It's not only unfair, it can be dangerous if it creates a racial stereotype that all Hispanics in the United States are viewed as "illegal" or lesser, the advocates behind Drop the I-Word say.
FBI statistics show hate crimes against Latinos made up 66% of the violence based on ethnicity in 2010, up from 45% in 2009. Marcelo Lucero, a 37-year-old Ecuadoran immigrant, became a victim of such a hate crime in 2008 when he was stabbed to death on Long Island by a group of teens who were quoted as saying, "Let's go find some Mexicans to f--- up."
Words matter and can help to form opinions. A national survey of non-Latinos last year by Latino Decisions and the National Hispanic Media Coalition found far more negative views of Latinos when they were described as "illegal" than when the "undocumented" label was applied.
And that explains why campaigns like Drop the I-Word target mass-media organizations that speak to millions of people. And why they're celebrating this week after The Associated Press, a news agency that supplies stories to newspapers, websites and organizations around the world, announced it is changing its policy.
The AP had considered "illegal immigrant" the best way to describe someone in a country without permission, but rewrote its stylebook in what it said was a broader effort to cut out labels. It will now tell users that " 'illegal' should describe only an action, such as living in or immigrating to a country illegally."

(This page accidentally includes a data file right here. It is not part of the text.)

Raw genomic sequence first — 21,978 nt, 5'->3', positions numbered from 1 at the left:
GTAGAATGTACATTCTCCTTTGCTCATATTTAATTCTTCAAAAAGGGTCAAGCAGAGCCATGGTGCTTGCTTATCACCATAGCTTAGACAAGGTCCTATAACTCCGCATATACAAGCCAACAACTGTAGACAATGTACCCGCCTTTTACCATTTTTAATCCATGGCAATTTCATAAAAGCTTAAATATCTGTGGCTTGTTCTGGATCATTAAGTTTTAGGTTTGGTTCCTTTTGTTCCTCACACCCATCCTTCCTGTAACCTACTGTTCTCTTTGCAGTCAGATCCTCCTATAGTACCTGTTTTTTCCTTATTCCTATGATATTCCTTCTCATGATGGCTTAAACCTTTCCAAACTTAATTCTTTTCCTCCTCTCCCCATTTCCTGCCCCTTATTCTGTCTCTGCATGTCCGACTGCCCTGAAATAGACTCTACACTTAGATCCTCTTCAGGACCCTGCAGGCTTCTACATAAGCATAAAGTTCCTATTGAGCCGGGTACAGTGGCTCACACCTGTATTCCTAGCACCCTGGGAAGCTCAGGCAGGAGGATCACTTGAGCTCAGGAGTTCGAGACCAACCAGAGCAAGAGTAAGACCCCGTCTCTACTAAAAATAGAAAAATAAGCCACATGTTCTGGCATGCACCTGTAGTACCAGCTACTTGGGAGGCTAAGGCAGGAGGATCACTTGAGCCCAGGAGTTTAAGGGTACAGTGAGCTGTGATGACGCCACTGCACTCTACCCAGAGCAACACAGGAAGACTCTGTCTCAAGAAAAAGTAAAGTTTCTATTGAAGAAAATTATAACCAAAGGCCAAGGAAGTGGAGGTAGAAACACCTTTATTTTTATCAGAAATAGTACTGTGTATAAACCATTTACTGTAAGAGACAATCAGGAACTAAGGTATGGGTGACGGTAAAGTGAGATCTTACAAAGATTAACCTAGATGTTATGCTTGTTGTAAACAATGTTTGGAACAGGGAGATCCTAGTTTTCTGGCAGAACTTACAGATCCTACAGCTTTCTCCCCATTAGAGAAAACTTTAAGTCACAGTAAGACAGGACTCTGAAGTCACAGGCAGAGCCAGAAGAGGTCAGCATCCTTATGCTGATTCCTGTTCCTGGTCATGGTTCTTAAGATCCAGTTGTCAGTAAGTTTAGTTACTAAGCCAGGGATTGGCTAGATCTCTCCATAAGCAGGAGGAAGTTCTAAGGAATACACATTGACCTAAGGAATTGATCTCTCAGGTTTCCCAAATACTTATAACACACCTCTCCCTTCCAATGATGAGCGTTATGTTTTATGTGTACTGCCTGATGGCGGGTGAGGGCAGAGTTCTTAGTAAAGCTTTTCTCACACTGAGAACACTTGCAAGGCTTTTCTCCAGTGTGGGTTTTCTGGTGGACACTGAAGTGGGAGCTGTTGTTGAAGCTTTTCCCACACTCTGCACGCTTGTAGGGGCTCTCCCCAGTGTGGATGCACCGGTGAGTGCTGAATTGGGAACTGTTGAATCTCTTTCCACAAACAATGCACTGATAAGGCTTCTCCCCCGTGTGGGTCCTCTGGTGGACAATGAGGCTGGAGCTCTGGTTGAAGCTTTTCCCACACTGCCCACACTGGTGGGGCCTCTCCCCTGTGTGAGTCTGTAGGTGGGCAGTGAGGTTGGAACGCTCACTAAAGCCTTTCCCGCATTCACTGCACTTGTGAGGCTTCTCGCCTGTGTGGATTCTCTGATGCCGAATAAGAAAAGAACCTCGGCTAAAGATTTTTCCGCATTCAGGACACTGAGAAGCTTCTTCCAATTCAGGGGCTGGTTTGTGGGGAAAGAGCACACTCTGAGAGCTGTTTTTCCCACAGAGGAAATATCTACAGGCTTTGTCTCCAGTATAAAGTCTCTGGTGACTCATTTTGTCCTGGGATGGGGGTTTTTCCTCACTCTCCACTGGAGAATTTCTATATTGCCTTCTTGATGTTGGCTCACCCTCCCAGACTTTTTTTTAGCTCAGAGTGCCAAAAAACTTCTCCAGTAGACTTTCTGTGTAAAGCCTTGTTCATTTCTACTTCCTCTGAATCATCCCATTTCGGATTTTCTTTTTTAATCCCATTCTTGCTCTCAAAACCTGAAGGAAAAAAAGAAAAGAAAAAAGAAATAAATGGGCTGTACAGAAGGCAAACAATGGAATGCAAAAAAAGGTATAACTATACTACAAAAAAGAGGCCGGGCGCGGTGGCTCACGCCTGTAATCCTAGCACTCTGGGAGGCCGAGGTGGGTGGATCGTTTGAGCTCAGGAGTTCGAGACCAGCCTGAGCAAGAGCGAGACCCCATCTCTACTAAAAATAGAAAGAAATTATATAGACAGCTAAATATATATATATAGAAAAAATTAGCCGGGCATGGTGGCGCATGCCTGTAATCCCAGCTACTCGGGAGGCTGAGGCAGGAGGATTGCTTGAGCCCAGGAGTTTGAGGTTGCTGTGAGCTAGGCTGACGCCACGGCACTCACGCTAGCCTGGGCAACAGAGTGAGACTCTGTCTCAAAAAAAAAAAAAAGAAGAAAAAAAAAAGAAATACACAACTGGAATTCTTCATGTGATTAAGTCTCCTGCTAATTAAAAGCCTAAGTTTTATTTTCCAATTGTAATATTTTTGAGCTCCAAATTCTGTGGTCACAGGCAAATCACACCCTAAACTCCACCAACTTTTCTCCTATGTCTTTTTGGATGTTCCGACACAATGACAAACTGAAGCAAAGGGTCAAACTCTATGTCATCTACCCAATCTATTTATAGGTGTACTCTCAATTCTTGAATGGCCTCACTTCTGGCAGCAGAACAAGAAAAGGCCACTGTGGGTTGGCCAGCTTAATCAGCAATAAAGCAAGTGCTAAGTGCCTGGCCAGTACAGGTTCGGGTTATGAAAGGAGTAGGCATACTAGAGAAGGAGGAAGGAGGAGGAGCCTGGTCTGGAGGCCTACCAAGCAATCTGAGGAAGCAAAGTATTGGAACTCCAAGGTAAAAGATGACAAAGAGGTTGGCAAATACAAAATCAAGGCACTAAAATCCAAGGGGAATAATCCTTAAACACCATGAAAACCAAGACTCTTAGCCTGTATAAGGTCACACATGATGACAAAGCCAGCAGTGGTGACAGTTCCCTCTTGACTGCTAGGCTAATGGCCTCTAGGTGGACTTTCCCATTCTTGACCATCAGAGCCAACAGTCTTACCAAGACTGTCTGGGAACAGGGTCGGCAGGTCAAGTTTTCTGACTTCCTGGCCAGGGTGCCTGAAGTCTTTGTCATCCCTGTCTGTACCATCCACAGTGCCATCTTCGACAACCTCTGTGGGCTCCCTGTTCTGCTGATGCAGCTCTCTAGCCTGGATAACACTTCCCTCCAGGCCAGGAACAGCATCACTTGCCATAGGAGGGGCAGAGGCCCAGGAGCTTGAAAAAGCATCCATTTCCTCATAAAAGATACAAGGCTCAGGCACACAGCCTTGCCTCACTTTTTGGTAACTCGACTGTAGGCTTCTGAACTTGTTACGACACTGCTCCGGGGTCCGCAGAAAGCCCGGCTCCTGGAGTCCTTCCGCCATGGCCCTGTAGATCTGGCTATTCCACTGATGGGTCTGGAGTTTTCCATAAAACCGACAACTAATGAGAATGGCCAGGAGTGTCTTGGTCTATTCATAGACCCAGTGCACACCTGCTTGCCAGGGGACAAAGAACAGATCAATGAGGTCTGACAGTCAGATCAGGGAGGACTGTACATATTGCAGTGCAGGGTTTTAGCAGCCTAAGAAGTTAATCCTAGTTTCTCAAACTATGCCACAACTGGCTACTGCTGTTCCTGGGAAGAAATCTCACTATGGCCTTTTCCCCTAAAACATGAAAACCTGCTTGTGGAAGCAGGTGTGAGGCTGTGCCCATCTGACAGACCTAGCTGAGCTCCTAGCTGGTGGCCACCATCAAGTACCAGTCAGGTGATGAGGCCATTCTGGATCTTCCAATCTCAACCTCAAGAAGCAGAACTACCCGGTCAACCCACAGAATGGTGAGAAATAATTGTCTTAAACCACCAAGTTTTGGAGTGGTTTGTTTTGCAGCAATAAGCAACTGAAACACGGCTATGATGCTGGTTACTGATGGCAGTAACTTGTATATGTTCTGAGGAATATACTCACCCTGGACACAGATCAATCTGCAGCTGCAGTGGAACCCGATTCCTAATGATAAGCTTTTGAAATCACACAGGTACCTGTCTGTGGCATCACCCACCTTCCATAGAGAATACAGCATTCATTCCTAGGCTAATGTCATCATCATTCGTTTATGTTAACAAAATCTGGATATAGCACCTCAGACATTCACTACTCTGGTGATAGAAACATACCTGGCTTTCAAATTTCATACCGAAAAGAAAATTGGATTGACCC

The New York Times, the other main focus of Drop the I-Word advocates, is also reconsidering its language.
Other media outlets, including CNN, NBC News, The Huffington Post, ABC News/Univision, and Fox News Latino, already have a different lexicon.
CNN prefers the term "undocumented immigrant" when referring to an individual. The network doesn't use the terms "illegal" or "illegals" as nouns but considers it fine to use the term "illegal immigration" to discuss the issue.
Whether or not language in this instance will lead to social change, of course, remains to be seen. One advocacy group, Americans for Legal Immigration, said it would "compensate" for the AP's change by now using "illegal invaders" instead of "illegal immigrants" in its releases -- an indication perhaps that the issue of immigration remains contentious in the United States, the world's top destination for immigrants and where 13% of us were born outside the country.